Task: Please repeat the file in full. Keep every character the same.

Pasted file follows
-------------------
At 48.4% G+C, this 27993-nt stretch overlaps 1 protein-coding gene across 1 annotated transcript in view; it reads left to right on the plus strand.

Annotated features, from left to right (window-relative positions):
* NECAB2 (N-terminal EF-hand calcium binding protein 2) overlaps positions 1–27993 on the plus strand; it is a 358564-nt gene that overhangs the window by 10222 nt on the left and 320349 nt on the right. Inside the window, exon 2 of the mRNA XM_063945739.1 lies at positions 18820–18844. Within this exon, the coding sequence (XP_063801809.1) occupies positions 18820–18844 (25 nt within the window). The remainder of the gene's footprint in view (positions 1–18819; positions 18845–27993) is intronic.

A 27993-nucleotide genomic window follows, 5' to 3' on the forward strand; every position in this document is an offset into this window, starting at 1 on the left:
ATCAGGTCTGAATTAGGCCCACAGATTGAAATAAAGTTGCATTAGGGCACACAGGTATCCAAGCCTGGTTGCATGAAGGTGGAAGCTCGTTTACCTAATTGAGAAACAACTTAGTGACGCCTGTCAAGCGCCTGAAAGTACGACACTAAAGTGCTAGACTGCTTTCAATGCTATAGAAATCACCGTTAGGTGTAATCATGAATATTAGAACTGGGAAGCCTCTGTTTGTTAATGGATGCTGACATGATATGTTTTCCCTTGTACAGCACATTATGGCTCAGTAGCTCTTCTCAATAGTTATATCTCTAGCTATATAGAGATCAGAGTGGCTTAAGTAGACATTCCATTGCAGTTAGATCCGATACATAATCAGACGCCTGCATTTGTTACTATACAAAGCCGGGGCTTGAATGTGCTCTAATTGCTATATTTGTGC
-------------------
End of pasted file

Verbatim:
At 48.4% G+C, this 27993-nt stretch overlaps 1 protein-coding gene across 1 annotated transcript in view; it reads left to right on the plus strand.

Annotated features, from left to right (window-relative positions):
* NECAB2 (N-terminal EF-hand calcium binding protein 2) overlaps positions 1–27993 on the plus strand; it is a 358564-nt gene that overhangs the window by 10222 nt on the left and 320349 nt on the right. Inside the window, exon 2 of the mRNA XM_063945739.1 lies at positions 18820–18844. Within this exon, the coding sequence (XP_063801809.1) occupies positions 18820–18844 (25 nt within the window). The remainder of the gene's footprint in view (positions 1–18819; positions 18845–27993) is intronic.

A 27993-nucleotide genomic window follows, 5' to 3' on the forward strand; every position in this document is an offset into this window, starting at 1 on the left:
ATCAGGTCTGAATTAGGCCCACAGATTGAAATAAAGTTGCATTAGGGCACACAGGTATCCAAGCCTGGTTGCATGAAGGTGGAAGCTCGTTTACCTAATTGAGAAACAACTTAGTGACGCCTGTCAAGCGCCTGAAAGTACGACACTAAAGTGCTAGACTGCTTTCAATGCTATAGAAATCACCGTTAGGTGTAATCATGAATATTAGAACTGGGAAGCCTCTGTTTGTTAATGGATGCTGACATGATATGTTTTCCCTTGTACAGCACATTATGGCTCAGTAGCTCTTCTCAATAGTTATATCTCTAGCTATATAGAGATCAGAGTGGCTTAAGTAGACATTCCATTGCAGTTAGATCCGATACATAATCAGACGCCTGCATTTGTTACTATACAAAGCCGGGGCTTGAATGTGCTCTAATTGCTATATTTGTGC